The bigger female is barely able to keep her head above water now. She's dragging something behind her, something that looks like a chest, but when Thorne dips his eyes under the water he sees that it's not floating. Perhaps it is another human treasure chest. There are so many of them at the bottom of the sea. Humans will do anything to save their treasure. They have watched many of them die trying.

But as she reaches the piece of wood again, she crawls on top of it. The wood sinks below her, plunging into the sea from the weight. The female with the hair gets dragged down with it.

Thorne darts into the sea. Cinder follows him, still yelling at him to get out of there but he pays her no attention. The bigger female is putting the chest-like-thing on top of the wood now as it sinks.

She lets go.

The wood, and the female with the hair along with it, disappear into the depths of the sea.

Thorne swims after her, flying through the water as fast as he can. He doesn't know what's possessed him, but something makes him need to help her.

She hits the seafloor right as he reaches her.

He pushes the chest off of the wood, but it stays at the bottom of the sea. He tries to pull her up, but the wood resists him against the water and knows he'll never make it on time. Humans have to breathe and he knows they can't hold their breath long. She's unconscious so maybe she has already swallowed too much water.

His eyes dart around the floor, landing on a large, abandoned conch shell. He smashes it against the wood and it breaks instantly.

Thorne saws at her hair, cutting it away from the wood.

Then Cinder has wrapped her arms around Thorne's waist, trying to stop him.

"Leave me alone, Cinder," he growls, still sawing. "Father will kill me if anything happens to you."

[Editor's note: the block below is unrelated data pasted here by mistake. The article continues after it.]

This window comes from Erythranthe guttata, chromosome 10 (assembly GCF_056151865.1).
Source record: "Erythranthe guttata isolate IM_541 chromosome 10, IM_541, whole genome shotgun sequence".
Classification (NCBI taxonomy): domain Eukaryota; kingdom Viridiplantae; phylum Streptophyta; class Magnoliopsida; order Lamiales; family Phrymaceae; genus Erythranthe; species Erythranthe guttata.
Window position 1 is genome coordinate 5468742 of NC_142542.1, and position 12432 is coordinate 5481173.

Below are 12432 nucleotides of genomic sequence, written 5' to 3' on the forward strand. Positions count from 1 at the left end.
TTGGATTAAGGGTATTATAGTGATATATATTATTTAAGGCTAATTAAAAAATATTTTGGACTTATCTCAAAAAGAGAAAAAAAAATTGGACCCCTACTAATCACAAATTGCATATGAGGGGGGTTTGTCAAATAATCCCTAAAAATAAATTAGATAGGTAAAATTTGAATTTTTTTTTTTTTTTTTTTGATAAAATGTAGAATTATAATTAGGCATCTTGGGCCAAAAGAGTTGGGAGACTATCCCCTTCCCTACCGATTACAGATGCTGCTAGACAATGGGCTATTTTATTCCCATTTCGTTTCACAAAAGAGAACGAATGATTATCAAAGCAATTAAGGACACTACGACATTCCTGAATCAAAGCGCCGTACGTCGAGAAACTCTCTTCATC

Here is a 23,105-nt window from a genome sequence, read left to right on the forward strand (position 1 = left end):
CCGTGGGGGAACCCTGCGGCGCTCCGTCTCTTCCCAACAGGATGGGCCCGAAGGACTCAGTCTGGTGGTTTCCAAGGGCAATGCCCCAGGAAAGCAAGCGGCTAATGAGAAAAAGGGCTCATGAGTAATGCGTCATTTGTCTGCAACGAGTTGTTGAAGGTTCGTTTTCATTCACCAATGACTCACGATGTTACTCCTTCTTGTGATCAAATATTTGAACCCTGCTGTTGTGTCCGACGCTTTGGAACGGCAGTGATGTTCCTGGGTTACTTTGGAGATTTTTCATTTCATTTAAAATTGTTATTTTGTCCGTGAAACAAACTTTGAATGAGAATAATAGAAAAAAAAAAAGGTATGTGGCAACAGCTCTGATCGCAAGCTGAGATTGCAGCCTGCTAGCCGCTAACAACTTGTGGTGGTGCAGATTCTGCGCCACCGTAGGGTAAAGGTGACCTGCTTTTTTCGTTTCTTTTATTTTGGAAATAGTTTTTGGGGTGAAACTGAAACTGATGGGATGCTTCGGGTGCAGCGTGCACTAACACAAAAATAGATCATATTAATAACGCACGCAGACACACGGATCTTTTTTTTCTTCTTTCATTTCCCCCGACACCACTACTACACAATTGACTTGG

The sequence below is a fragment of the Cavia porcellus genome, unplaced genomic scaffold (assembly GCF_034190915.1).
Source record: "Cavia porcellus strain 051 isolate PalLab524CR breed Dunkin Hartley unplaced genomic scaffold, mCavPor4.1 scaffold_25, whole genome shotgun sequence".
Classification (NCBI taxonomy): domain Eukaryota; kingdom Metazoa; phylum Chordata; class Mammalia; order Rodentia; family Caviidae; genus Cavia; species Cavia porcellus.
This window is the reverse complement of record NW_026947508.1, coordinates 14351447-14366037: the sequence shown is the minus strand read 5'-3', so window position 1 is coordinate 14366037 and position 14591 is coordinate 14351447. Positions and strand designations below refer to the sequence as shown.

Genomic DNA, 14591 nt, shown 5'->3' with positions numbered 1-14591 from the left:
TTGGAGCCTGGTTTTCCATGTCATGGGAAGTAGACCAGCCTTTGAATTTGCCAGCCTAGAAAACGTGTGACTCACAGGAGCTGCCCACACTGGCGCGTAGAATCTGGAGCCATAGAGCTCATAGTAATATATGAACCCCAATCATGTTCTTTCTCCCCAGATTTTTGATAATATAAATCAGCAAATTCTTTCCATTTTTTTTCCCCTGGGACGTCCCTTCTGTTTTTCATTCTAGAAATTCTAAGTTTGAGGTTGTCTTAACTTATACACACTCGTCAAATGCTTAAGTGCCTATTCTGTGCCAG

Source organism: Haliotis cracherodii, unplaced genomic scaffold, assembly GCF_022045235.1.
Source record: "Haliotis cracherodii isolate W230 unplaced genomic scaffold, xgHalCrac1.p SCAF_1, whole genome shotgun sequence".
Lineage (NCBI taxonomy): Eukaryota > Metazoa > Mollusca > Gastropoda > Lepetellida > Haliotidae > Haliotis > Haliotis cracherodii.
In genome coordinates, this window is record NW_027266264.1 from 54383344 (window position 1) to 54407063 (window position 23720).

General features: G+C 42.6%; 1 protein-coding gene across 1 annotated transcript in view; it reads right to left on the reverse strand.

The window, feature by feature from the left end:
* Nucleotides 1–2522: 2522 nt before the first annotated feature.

"And I'll kill myself if anything happens to you, brother."

"I'm doing this with or without you."

One last cut and the female is free. Cinder, surprisingly, lets him go. Thorne reaches for her and he startles at how soft and cold she is, much like mermaids are. He draws her face into his and kisses her furiously. Behind him, Cinder gasps, but Thorne continues putting as much of his own breath into the human's lungs, hoping that it will be enough to keep her alive.

He takes off for the surface. It's harder to swim with someone else in his arms and it takes him much longer to reach Above than usual.

Once there, the wind whips his hair around. The lightning has picked up and the thunder is closer than before, but he holds the female in his arms, making sure to keep her head above the surface and against his chest—away from the storm.

She's not waking up but he thinks he feels a pulse, though he's never felt one on a human and doesn't know if a light flutter means the same thing.

Cinder is nowhere to be found.

When he fears the lightning might actually hit them, Thorne moves. Crushing her to his chest, he swims away from his kingdom and further out to sea. If he goes back towards his kingdom or the other two merkingdoms, they will kill her and he will be exiled.

Humans are not allowed among the merpeople.

So he swims and swims, exhaustion nearly claiming him, going toward a distant shore that he has never explored, one that only legends speak of.

The place where the ships come from, the place that is even more forbidden than Levana's kingdom.

When he reaches the shore, he collapses over the human, who is safe at last, unable to move another inch.